Job losses continue to mount across Sweden

The weak economy appears to be costing more Swedes their jobs, as more than 2,400 redundancies have been announced so far in September.

And that figure only accounts for the announcements by large companies which have been covered by the mainstream media.

In addition, there are an unknown number companies who are letting go one or a few employees at a time – a reality which is just as tough and depressing for those affected, but which never makes the headlines.

Exactly how many jobs will disappear altogether won’t be know for sure until figures for September are presented by Sweden’s Public Employment Service (Arbetsförmedlingen).

During September of last year, companies told 2,951 workers they would lose their jobs, a figure likely to be surpassed in 2008.

The current wave of job losses actually started back in August 2008, when 4,045 people from 60 different workplaces were given notice, nearly double the corresponding figure of 2,197 for August of last year.

Several of September’s dismissals may have something to do with people delaying purchases of new cars, boats, and other large consumer goods until economic conditions improve.

Automotive industry organization BIL Sweden, for example, announced on Wednesday it was lowering sales projections for 2008, citing the weaker economy and slower new car sales since the summer.

But the job losses are cutting across several sectors, with Volvo Cars shedding 900 positions and boat maker Nimbus is shuttering its Gotland operations, costing 226 jobs.

In addition, outdoor power equipment maker Husqvarna plans to eliminate 300 jobs in Sweden from a total of 850 worldwide.

And as larger manufacturers’ problems persist, some expect smaller companies which supply the likes of Volvo and Saab will soon announce their own layoffs.


Boys claim woman threatened them with ‘sex or deportation’

A woman who ran a refugee home in central Sweden is under investigation for sexual offences after two Afghan boys claimed she threatened them with deportation if they refused her advances.

Boys claim woman threatened them with 'sex or deportation'
File image of asylum seekers in a Migration Agency waiting room in Solna. Photo: Marcus Ericsson/TT

The boys, who have not been named, say the woman encouraged them to film her having sex with them, newspaper Eskilstuna Kuriren reports.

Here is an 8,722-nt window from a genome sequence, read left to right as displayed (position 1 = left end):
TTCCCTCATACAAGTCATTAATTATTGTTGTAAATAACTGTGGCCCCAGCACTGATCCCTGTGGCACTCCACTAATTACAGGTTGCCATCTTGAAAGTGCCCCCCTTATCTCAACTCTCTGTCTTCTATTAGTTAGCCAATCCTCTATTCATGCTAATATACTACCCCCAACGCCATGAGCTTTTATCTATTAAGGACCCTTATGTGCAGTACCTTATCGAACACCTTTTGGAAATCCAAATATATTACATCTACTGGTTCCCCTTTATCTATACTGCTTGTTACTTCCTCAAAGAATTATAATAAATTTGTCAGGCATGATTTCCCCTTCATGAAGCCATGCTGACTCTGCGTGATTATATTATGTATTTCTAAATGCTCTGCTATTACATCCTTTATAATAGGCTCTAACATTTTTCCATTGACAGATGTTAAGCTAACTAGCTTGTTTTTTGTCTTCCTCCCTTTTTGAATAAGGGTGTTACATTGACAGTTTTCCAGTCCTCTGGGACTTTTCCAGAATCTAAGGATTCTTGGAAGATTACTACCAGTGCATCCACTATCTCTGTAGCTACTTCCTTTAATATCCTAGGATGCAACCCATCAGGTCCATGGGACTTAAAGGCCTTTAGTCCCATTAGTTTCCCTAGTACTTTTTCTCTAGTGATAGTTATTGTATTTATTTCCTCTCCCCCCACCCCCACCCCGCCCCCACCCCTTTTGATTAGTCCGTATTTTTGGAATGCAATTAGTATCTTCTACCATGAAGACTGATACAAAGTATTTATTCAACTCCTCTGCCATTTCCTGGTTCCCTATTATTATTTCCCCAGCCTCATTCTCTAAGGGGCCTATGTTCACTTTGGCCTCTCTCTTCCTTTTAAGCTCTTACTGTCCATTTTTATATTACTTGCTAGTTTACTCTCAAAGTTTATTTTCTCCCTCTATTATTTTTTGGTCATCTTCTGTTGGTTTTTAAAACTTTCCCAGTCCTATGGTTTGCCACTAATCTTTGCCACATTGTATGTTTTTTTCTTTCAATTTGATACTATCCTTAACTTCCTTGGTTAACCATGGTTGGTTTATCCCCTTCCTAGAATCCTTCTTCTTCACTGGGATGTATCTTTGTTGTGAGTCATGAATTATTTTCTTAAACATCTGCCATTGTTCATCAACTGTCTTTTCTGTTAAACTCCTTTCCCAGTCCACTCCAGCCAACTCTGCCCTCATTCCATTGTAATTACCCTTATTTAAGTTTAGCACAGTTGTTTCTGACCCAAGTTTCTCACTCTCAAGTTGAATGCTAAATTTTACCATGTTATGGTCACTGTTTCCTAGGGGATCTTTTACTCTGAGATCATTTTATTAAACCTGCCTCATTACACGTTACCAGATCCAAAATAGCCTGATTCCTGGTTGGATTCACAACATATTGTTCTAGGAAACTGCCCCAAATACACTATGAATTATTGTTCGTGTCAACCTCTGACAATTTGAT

She then urged them to watch the films and to phone her when they missed her, they said. 

Eskilstuna Kuriren was given access to the films and believes they show the acts described by the boys, and that the woman can clearly be identified. She rejects the accusations.

The boys told Eskilstuna Kuriren they tried to inform social services and the police about what was happening but nobody listened to them.

They then went to the newspaper with their story on the advice of relatives living in another part of Sweden. 

“The boss at the home forced us into it and exploited us for sex. She knew we had to, and that nobody would help us,” one said. 

The boys say they had sex with the woman on four or five occasions, at a hotel and in her own home in the Sörmland region.

On one occasion all three were in bed together, they say, but mostly one of the boys had sex with the woman while the other filmed. 

The woman also offered the boys alcohol, they claim, saying it would help them enjoy the experience and despite them being under 18, the legal age for drinking alcohol. 

They allege that she promised to buy them clothes and toiletries if they had sex with her, but she also told them she would destroy important documents and get the migration agency to deport them if they turned her down.

They also faced sexual advances from other people in the woman’s social circle, they say. 

In an interview with Eskilstuna Kuriren one of the boys says they would be “stoned to death” if they ever went back to Afghanistan and their story got out. 

The boys were recently moved to a home in a different municipality. Local authorities there contacted the police after learning of their allegations. 

Police confirmed to the newspaper that an investigation into sexual offences was ongoing. They would not specify what the alleged offences were. 

The boys say they arrived in Sweden in November after they were urged by their families to flee Afghanistan and seek a better life.